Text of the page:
On the 1st of December, major Japanese iPhone site App-Bank reviewed Antistar: Rising and posted a gameplay video. Thanks guys, getting a little attention is all we needed to steal the spotlight this week-end :)
We’re still way off the next Antistar update. Essentially changing the way our game engine works, without actually rewriting the bulk of code that makes it work, has occupied the best of my time in the past 6 weeks or so – although I’d like to rush into chapters VI-XI and all the fun of designing new stuff, I’m actually just piecing Chapter I together again, patiently. On this note, here are ‘three questions to a young game code designer’:
1. How do you handle cut-scenes?
2. How do you switch scene?
3. Can you serialize game state?
If your game engine/framework supports you when you want to cleanly disable PC controls and substitute a 2D UI while a dedicated class orchestrates an animated sequence, momentarily taking controls of both the PC and NPCs, you’re doing good.
If you can teardown a scene and replace it by another, quickly (ideally without loading times), then you’re also good.
These two design problems emphasize the need for modularity and clean memory management in our game code. It’s quite easy to get started with something great, only to realize way way down the line that we just wouldn’t know how to teardown/disable/replace the game UI, or that you find yourself unwilling to switch scenes because you don’t know which wire to cut first.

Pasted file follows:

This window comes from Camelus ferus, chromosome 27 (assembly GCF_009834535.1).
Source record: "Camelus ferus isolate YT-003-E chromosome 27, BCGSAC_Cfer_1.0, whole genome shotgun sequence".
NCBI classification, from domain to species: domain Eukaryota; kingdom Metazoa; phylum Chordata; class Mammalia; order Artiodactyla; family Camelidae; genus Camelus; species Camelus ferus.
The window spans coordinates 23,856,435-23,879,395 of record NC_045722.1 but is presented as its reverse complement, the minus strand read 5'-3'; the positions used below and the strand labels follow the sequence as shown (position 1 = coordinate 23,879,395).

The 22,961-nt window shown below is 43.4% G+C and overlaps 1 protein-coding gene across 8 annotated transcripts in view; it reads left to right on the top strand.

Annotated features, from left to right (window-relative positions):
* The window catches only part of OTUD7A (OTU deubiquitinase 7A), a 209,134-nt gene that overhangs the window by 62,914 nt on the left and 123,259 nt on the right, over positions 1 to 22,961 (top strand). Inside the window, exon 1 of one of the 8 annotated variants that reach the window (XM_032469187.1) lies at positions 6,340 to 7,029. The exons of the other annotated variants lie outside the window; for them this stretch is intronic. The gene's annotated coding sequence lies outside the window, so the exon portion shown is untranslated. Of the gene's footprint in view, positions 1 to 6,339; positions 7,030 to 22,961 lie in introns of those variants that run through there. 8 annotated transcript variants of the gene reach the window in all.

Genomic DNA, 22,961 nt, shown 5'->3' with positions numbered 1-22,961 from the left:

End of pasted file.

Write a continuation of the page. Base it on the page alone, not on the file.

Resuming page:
It would be mindless for me to suggest an answer to these questions. Every game programmer will find their answer if they bother asking – point being, the more we delay asking these questions, the more we’re likely to have a hard time answering them.
Activities, said we? [edit, 25/02/2011]
This post used to include short guidance about how to write Actuators. Actuators are classes that provide a simple [AnActuator step:(int)millisecondsElapsed] method in charge of performing time based updates. They should only be used when necessary and, most of the time, Activities should be preferred. Activities are even driven controllers managing actuators over longer periods of time.
Both activities and actuators are central to clean game design. I removed the original explanation (which misleadingly confused them both) and hope to write a better, sturdier introduction to this topic quite soon